Oh noes, this discussion is getting a real bad spin. :( again, i never said that those who believe in god are dumb.

  17. Blogie says:

    @benj — LOL!!

    @Moc — It goes without saying that what benj said did not mean “being unintelligent”. Duh! wink

    Here you go again with your beef against the Catholic Church. We aren’t in the Inquisition anymore, my dear cousin. “Wishful thinking”? That’s below the belt already — the Church issues statements that are a notch more intelligent than that!! razz

    So what if I chose to believe and have a deep conviction in it? Why does that bother you? I don’t impose my choices on you, do I? But, yes, I do test my faith and my beliefs. Read my post again and, when you’re back in Davao, ask me why I believe. And I will tell you (without trying to convince you, fear not).

    Reminder: this post is about intelligent people having faith, and the regard of atheists of the matter. This is not about whether or not God exists.

  18. Blogie says:


    Belief is a conviction and a choice: my meaning in this is, I do not continue believing in God solely because I was baptized into the faith. I choose to believe, based on what I’ve experienced and considered and reflected on. (If I had been brought up a Baptist, I’d still be a believer now because of my own life experiences and because of this choice I’m talking about.)

  19. cams says:

    hi.. have u ever read st thomas’ summa theologica?
    sometimes man becomes so proud through intelligence. ironic, right?

    why i think that God exists? well i think it would be much difficult for me to prove why he doesnt?

    first.. talk bout life.. talk about the universe and all creation.. before everything started to exist, there should be that one thing that was already present that time.. then they say that force was neither created nor destroyed right? then where did it come from? who is the source of all that force and all life..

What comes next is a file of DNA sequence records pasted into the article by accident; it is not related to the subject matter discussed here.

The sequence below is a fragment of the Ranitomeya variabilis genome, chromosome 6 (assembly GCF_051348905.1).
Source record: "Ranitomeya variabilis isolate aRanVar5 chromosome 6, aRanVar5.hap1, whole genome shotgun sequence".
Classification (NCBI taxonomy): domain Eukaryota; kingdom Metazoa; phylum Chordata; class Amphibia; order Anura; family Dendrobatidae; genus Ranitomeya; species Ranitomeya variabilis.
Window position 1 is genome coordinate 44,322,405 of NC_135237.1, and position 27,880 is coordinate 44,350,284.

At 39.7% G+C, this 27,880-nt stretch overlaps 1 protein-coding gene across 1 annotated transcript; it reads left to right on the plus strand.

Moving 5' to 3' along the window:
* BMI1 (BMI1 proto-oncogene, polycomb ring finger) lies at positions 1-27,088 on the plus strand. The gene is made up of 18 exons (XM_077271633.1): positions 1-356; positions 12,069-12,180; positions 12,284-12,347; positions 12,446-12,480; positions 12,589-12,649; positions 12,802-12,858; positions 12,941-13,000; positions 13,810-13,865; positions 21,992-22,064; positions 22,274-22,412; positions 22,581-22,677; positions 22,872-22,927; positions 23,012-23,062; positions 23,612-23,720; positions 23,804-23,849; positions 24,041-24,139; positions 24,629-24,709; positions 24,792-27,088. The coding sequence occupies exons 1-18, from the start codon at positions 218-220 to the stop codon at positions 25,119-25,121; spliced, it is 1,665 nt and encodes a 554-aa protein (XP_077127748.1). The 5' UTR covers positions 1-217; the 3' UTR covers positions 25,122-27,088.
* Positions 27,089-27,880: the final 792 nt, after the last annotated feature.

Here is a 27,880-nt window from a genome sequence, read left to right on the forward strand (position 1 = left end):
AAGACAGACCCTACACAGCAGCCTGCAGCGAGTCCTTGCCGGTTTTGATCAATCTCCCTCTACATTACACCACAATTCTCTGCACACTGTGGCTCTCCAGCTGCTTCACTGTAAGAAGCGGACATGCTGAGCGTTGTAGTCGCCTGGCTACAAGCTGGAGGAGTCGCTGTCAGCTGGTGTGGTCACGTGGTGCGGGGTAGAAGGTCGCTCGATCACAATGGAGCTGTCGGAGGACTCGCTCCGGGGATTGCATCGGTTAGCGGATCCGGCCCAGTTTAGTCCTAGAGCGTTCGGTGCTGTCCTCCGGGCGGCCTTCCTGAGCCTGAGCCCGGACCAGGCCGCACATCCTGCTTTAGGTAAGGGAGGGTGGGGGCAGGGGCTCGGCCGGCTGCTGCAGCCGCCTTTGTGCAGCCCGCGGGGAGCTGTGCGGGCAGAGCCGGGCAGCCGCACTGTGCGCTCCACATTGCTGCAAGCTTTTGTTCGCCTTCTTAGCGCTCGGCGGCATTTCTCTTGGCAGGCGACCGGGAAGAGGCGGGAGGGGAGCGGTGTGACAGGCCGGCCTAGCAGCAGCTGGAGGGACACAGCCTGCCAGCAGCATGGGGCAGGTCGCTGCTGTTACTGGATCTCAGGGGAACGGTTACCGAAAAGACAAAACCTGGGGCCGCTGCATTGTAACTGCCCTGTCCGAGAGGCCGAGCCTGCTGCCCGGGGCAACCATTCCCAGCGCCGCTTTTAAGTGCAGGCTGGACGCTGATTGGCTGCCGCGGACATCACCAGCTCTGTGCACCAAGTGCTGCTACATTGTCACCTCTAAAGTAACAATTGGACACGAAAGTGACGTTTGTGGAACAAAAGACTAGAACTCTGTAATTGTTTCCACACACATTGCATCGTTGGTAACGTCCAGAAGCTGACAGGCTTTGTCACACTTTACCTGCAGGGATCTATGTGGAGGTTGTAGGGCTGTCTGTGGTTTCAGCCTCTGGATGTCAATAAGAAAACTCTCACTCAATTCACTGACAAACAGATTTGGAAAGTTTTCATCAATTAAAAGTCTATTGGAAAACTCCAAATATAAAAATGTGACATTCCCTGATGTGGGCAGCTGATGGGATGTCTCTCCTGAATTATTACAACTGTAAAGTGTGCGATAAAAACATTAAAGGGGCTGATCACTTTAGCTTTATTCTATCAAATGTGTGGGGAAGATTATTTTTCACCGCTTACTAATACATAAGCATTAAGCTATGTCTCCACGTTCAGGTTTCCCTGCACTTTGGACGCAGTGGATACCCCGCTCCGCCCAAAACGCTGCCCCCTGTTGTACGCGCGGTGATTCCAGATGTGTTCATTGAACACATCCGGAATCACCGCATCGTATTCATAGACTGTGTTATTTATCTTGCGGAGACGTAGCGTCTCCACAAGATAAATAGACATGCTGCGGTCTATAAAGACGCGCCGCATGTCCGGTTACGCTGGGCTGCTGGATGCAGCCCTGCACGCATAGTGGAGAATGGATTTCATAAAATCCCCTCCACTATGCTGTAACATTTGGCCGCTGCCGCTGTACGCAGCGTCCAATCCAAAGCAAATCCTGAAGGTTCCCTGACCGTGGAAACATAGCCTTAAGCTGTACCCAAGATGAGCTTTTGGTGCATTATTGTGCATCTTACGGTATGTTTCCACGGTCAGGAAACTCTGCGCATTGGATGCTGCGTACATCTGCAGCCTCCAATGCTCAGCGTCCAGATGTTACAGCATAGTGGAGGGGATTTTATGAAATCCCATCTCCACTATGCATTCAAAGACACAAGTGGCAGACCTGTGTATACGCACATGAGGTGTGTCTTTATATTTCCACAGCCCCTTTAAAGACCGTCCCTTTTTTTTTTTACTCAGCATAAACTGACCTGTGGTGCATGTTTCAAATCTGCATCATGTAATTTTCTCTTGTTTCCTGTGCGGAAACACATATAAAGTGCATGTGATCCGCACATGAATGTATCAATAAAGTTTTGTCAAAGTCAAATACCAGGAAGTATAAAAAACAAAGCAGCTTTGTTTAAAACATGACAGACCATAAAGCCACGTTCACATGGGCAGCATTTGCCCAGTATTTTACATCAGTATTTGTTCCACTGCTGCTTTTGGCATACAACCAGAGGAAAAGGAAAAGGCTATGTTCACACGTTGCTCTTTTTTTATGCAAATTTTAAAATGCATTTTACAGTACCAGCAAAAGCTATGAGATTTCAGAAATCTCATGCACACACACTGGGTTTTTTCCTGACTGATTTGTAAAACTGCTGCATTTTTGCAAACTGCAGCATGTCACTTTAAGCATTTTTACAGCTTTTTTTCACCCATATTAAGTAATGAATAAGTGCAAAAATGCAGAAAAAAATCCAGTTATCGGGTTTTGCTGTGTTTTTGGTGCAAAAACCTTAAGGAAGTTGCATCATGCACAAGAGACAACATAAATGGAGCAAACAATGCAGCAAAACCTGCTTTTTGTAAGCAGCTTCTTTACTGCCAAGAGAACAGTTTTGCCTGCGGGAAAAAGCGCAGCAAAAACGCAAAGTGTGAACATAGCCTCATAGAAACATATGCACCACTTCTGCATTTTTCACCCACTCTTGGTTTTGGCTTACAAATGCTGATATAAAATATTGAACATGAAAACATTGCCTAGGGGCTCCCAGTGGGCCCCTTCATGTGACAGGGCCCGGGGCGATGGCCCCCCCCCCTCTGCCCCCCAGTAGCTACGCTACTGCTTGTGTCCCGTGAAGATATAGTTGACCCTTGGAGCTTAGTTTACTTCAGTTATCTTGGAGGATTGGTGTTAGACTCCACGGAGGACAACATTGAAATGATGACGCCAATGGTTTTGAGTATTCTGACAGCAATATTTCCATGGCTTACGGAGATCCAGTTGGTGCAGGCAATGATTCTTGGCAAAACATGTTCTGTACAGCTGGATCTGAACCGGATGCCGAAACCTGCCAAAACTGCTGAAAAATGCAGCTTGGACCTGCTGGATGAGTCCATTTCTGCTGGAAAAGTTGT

i think just the fact that we live, we are able to breathe, eat sleep and wake up in the morning proves that there is God.

    God reveals himself in nature and to study nature is to study god.

  20. Blogie says:

    @Benj — I know you didn’t mean that.

    I agree! Not the same litmus test. But why that is so is a whole different discussion that we can continue here, if you like. (Let me just stretch my legs…)

  21. Blogie says:

    @cam — Thanks for your comment. However, it’s sentiments like that that atheists will never accept (and will pounce at). Right, Benj?

  22. Aldrin says:

    there’s nothing wrong with it, either atheist or a believer. the thing is, all of our concepts or whatever that could satisfy each other’s ego, is just a starting point of unravelling this great mystery. kahit ano pa ang ikot ng ikot sa kung anong concept, wala pa rin.

    the issue of “freedom” could again be defined here and would again be linked to some philosphers’ concept. until now,wala pa rin and the rest, offshot of what they have started. nakakapagod ang pag define ng kung ano man. nagiging pointless na kasi dahil nasabi na ng maraming beses.

    so, i still believe na kakain ako after this…Gigutom ko ug binasa. hehe

  23. benj says:

    @Blogie: That type of argument (i.e. cam’s) is the type that proves that belief CAN BE retarded. That is the most unintelligent way of arguing the point. And yes, it does make my blood boil. Gross. I can’t believe I’m in the same species.

    i think just the fact that we live, we are able to breathe, eat sleep and wake up in the morning proves that there is God.

    Oh my non-existent god.
    I dont need further proof that Im more intelligent than this person.

  24. Blogie says: